What is a phishing scam?

A phishing scam is an identity theft scam that arrives via email. The email appears to come from a legitimate source, such as a trusted company or financial institution, and includes an urgent request for personal information, often invoking some critical need to update an account immediately. Clicking on a link provided in the email takes you to an official-looking website. The personal information provided on this website, however, goes directly to the scammer.

Phishing scams often target personal information such as your social security number.

Fraud is a growing problem on the Internet as people are tricked into giving out personal information including credit card numbers, passwords, mother’s maiden name, bank account numbers, ATM passwords and social security numbers. Virus protectors and firewalls miss most phishing scams because they don’t contain suspicious code, while spam filters let them through because they appear to come from legitimate sources.

Computer viruses can be part of a phishing scam.

The links included in phishing scams take the unsuspecting person to a fraudulent website designed to mimic the real thing, often down to the smallest details, including copyright notices, submenu titles, and so on. It’s virtually impossible for most people to know they’re a phisher’s target just by looking at the site. However, clues in the address can sometimes reveal the deception.

Phishing scams may attempt to obtain credit card information for fraudulent purchases.

Similar looking characters can be replaced in the link spelling with the actual character so that a “1” (numeral one) is used in place of a lowercase “L”. For example, phishers used paypa1.com instead of paypal.com. Other times, an IP address – a numeric address – is used to hide the fact that the link is not taking the victim to the real website. However, phishing scams have become so sophisticated that phishers can also appear to be using legitimate links, even the security certificate of the actual website.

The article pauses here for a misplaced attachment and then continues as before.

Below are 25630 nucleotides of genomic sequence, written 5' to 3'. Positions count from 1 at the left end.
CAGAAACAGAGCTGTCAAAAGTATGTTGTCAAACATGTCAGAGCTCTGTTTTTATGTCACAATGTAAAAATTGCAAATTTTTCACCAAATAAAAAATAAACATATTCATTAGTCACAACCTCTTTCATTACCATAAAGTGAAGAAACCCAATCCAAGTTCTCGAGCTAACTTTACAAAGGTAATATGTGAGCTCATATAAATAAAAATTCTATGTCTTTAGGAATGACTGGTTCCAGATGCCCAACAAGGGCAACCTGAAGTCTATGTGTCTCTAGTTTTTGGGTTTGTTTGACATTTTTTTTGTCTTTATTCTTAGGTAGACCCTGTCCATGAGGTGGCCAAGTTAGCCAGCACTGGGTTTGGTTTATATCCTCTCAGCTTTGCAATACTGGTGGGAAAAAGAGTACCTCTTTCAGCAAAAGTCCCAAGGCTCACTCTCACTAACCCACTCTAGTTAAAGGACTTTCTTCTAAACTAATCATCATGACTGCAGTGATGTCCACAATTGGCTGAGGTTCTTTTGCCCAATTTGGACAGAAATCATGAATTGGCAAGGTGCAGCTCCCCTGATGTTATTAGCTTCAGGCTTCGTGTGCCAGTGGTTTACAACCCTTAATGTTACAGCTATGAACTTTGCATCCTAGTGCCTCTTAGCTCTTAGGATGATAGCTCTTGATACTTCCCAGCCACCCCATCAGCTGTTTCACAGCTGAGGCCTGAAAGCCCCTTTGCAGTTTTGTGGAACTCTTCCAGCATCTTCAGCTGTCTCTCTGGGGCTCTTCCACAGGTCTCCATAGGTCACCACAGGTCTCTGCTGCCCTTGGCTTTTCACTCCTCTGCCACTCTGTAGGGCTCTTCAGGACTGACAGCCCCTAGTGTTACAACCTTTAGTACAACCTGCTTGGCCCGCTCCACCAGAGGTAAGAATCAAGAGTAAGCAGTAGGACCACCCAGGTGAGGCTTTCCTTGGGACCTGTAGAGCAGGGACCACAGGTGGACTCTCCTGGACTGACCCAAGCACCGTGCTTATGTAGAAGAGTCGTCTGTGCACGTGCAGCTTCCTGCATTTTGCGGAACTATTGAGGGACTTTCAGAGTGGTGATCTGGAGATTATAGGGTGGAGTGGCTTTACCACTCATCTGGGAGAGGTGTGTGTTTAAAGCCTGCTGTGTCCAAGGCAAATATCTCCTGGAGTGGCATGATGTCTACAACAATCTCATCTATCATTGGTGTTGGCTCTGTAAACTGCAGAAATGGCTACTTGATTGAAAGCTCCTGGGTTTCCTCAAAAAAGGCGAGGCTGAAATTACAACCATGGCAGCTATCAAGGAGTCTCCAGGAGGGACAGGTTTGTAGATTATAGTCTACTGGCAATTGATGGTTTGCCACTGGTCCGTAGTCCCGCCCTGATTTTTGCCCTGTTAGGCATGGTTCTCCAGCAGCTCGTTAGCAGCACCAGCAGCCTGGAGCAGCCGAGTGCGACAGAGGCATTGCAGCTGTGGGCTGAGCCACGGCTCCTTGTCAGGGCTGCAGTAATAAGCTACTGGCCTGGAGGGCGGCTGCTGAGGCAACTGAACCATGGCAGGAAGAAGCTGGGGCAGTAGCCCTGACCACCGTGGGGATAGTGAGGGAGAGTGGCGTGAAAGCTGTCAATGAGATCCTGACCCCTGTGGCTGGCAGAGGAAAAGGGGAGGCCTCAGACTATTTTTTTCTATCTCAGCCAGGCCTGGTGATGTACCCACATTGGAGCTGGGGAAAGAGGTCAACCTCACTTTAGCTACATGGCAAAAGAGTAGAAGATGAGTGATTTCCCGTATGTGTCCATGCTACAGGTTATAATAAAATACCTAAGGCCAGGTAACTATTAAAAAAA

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The best way for someone to protect themselves from phishing scams is to avoid providing personal information in an email request. If the request is legitimate, the company’s customer service department should be called to verify the request before providing any information; any phone numbers contained in the email, if any, must not be used. Even if the request is legitimate, one should manually enter the required address into the browser rather than clicking on a link, as a phisher scam can run concurrently with legitimate business.

For example, in early April 2005, a mass email that appeared to be from Microsoft Corporation urged recipients to download a long-awaited security update. Those who clicked on the link in the email were directed to a site that looked like a legitimate Microsoft update site. Instead of updating the software, however, they were actually downloading a Trojan horse – a remote access program that can steal personal information. Microsoft does not use email notification in this way, but many users have been caught unaware.

The famous “letter from Nigeria” was another type of phishing scam. This type of scam is so common that it has its own name: scam 419. The phisher pretends to be a Nigerian officer in distress by demanding a US bank account to offload money. The person who allowed the temporary use of their account would receive a nice reward. Instead, those who provided their banking information become victims of theft.

In the United States, the Federal Trade Commission (FTC) and other institutions have focused on public education to combat phishing scams, as phishers are difficult to catch. Scam sites operate for very short periods of time and scams are often carried out in other countries. In March 2005, Microsoft opened 117 phishing lawsuits in the Western District of Washington with unidentified defendants.

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The Anti-Phishing Working Group (APWG) is an international organization of volunteers working to track phishing scams. Their website keeps an online database of fraudulent emails submitted to them. You can check this site for new scams, or send them phisher email you receive. The APWG is largely an information hub but they do provide links to consumer resources. The FTC also has advice for consumers, an email address for reporting phishing, on their website.

The so-called Nigerian scam is believed to have originated in the African nation in the 1970s.

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